Debates raging over fishing regulations and habitat preservation are eerily similar to those over passenger pigeon exploitation over a century ago. Many scientists are convinced that we are already in the early to mid-stages of the earth’s sixth mass extinction.
Climate change, habitat loss, direct take and introduced species lead the way as factors contributing to this growing crisis.
A recent British study revealed that birds are the best group to track current extinction rates, and those rates may be ten times faster than records suggest.
Current Human Impact on Marine Life
Focusing on aquatic systems, a team of scientists led by Dr. Boris Worm of Dalhousie University in Nova Scotia, recently warned that if current trends of over fishing and pollution continue, we face a worldwide seafood collapse by 2048.
In the film, we meet Dr. Worm, whose work is aimed at better understanding human impacts on ocean life and assessing alternative approaches to protecting ocean habitat and marine species. Worm’s lab’s analysis of worldwide fishing data reveals that sharks are seriously endangered due to becoming “bycatch,” and for being fished for their fins and for seafood. One third of shark species is endangered; over 11,000 sharks are caught and killed every hour, mostly for their fins, to make shark fin soup.
The wild turkey, trumpeter swan and sandhill crane were all on their way to oblivion in North America when Martha expired at the Cincinnati Zoo in 1914. As the result of passenger pigeon’s extinction, Congress passed major legislation such as the Migratory Bird Treaty and the Lacey Act. The turkey, swan and crane are all thriving because of it, as well as devoted conservation measures over the decades. The sandhill crane population was seriously depleted due to hunting in the late 19th and early 20th centuries, but now it is the world’s most abundant crane species.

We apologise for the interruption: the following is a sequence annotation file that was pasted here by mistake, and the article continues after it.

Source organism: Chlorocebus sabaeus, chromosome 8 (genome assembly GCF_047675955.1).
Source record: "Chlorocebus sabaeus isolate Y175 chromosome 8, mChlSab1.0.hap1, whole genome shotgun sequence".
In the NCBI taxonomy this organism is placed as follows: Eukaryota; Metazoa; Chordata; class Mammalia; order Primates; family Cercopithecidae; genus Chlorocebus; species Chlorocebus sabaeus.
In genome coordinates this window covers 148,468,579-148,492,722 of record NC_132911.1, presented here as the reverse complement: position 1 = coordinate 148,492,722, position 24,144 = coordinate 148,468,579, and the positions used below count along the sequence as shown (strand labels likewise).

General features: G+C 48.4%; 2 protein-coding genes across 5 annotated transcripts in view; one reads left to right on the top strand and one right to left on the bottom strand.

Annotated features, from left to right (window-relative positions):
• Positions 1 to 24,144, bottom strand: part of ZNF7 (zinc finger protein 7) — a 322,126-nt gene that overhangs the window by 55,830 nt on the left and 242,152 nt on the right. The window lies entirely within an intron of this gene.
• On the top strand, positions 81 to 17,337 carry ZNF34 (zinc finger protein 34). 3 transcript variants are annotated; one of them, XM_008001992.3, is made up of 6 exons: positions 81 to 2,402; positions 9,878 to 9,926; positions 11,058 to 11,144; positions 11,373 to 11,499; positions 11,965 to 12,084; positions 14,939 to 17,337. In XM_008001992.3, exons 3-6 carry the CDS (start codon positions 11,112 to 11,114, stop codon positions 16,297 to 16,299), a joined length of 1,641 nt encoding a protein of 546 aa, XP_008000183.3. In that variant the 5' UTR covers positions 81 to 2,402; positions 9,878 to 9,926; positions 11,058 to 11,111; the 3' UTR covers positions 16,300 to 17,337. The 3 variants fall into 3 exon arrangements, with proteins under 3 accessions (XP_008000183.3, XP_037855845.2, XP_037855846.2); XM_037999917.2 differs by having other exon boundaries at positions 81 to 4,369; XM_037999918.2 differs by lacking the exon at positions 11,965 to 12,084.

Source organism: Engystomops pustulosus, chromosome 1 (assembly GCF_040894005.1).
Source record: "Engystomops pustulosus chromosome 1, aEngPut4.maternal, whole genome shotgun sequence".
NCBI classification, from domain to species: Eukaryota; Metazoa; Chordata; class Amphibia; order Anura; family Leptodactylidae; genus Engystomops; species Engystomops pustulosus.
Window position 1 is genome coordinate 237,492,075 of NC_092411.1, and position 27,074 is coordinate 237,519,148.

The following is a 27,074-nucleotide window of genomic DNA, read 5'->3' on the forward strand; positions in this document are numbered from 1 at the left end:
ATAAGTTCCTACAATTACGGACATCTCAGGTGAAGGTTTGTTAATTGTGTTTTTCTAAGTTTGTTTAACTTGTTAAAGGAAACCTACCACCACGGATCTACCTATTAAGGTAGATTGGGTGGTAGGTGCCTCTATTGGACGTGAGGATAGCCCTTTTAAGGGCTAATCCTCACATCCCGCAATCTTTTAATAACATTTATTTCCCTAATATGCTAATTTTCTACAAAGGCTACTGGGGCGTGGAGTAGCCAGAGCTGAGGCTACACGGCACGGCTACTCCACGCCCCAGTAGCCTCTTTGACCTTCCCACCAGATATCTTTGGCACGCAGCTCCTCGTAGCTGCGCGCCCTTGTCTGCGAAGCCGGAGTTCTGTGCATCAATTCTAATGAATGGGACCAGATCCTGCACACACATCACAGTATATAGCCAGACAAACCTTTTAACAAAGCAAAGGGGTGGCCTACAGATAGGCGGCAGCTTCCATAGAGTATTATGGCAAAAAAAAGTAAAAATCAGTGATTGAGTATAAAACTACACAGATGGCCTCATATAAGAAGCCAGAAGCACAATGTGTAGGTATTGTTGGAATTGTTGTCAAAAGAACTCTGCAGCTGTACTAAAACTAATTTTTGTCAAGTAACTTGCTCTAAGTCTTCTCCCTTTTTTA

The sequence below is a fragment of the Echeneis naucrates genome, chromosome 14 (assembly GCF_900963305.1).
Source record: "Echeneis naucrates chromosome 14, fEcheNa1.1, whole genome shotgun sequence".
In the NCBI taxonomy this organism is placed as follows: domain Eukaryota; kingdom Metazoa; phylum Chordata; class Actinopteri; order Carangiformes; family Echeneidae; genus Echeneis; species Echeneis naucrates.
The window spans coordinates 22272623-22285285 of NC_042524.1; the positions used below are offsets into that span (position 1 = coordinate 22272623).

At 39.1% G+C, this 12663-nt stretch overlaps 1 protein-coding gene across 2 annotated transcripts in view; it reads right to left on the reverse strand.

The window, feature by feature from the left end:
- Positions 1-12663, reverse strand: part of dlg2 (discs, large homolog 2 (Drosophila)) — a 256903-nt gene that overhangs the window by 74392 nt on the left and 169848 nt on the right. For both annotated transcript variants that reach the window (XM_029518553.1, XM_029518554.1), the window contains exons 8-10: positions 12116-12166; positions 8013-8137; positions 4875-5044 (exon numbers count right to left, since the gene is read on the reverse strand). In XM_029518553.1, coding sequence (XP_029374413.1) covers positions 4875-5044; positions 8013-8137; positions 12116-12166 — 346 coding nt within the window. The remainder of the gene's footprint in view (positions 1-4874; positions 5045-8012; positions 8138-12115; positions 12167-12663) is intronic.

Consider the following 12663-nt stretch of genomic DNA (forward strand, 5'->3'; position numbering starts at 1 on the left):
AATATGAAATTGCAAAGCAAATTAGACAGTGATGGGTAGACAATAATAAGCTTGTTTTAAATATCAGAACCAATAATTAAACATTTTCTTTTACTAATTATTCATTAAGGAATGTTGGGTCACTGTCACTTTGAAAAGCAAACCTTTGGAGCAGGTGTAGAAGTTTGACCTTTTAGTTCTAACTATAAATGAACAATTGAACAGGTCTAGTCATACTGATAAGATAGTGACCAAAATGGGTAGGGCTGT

Whales are making a comeback as well. Once hunted indiscriminately around the world, many whale species are in much better shape, due to a moratorium on commercial whaling set in 1986 by nations within the International Whaling Commission, Japan included. Japan still attempts “scientific whaling,” but the threats to whale species are much reduced.
Endangered Species Act – Now Endangered
In 1973, conservation efforts culminated in the passage of the landmark Endangered Species Act, a statement by our people and government that we will not allow species to go extinct through ignorance and neglect.
The ESA is currently under attack by those who would rather delete it than recalibrate it during trying times, such as the drought in California. Find out what’s going on in your area regarding conservation issues and challenges. The ESA is too important to lose due to short-term economic interests. That’s what happened to the passenger pigeon.